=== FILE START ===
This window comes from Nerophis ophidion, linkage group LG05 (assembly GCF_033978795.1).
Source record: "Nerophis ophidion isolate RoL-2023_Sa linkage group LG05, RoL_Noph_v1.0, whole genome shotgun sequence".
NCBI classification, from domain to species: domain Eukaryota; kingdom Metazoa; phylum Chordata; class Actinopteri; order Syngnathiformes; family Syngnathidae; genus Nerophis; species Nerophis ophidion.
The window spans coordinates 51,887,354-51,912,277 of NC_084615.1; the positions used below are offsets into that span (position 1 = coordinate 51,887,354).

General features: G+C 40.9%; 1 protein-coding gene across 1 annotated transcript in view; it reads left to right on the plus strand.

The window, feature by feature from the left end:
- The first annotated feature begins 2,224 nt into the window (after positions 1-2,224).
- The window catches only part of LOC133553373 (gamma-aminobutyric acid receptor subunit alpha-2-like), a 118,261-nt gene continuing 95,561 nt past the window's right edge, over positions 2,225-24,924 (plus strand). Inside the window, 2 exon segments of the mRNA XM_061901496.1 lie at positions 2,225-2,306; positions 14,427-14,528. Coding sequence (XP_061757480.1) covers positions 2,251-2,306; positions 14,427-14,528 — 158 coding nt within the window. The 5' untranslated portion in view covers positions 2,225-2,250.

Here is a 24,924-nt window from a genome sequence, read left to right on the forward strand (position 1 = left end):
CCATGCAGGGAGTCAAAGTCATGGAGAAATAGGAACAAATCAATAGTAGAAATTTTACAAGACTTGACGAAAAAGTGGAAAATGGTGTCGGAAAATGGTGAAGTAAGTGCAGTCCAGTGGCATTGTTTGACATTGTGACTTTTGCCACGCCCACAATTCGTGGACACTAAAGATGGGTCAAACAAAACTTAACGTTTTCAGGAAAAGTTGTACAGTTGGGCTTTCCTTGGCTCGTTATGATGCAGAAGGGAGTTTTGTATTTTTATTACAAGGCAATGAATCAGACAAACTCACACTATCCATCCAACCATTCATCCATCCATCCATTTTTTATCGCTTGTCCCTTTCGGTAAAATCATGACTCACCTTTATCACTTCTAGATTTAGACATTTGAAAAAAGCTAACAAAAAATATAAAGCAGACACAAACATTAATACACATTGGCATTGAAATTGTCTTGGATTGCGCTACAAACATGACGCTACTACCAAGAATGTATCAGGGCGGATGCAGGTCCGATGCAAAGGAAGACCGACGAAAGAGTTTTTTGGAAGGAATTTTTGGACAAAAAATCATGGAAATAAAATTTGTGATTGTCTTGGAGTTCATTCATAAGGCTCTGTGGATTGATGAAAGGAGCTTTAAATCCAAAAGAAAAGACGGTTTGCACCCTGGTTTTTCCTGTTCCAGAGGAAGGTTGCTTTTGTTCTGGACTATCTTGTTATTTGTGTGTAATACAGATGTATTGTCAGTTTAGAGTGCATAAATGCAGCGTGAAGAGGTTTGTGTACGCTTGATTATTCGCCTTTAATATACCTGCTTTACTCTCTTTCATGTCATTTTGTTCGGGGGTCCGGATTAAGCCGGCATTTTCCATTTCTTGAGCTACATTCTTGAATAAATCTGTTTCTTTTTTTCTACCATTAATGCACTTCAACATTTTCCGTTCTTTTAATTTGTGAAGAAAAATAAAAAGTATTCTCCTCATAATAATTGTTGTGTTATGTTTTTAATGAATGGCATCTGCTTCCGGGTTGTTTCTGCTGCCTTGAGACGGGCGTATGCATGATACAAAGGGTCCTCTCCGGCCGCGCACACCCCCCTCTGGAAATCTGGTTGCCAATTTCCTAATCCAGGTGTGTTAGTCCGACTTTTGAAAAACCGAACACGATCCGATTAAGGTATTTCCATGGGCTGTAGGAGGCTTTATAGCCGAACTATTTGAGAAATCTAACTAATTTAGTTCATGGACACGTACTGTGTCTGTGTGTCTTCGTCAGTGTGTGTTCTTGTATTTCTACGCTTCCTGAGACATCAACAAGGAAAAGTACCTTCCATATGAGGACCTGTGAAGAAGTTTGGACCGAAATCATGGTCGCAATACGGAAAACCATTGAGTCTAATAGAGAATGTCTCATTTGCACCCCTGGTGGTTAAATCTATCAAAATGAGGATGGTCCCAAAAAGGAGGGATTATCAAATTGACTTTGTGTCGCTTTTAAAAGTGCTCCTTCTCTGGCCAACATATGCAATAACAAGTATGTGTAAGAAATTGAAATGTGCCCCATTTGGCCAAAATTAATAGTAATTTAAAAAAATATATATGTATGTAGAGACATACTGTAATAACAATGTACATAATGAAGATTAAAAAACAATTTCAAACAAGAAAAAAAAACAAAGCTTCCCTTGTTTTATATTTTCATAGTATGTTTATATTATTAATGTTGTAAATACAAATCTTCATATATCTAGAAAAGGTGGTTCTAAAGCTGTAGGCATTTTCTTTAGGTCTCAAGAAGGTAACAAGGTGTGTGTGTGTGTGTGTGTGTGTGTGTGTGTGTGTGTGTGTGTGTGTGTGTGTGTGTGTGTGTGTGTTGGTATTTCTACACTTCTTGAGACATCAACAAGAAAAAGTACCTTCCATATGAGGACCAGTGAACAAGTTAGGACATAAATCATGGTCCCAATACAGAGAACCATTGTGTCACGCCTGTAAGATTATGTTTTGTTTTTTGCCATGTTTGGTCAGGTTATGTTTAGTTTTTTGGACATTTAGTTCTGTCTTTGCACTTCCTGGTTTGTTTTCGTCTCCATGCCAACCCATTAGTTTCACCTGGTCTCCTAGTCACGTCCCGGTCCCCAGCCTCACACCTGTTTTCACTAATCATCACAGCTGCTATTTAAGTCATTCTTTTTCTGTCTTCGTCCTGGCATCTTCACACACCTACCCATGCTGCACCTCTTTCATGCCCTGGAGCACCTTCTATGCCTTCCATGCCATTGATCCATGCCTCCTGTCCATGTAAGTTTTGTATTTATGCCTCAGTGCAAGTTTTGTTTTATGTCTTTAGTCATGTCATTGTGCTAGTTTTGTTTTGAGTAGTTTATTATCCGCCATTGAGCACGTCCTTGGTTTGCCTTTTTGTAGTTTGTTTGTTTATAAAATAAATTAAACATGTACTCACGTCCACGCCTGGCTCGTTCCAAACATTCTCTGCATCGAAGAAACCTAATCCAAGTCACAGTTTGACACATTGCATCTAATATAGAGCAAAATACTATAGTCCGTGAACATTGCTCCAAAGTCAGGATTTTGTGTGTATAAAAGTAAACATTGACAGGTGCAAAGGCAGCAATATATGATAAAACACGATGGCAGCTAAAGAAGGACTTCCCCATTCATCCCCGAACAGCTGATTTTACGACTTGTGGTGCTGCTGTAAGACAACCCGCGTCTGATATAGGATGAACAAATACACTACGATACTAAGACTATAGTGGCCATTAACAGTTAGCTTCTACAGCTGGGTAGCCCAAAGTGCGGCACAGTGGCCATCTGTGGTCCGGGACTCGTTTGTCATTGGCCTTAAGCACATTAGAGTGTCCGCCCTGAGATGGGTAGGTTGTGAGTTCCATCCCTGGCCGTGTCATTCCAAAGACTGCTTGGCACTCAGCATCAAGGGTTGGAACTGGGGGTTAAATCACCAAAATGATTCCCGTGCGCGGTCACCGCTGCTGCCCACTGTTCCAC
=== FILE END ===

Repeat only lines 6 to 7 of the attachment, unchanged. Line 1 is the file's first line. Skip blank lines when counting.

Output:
The window, feature by feature from the left end:
- The first annotated feature begins 2,224 nt into the window (after positions 1-2,224).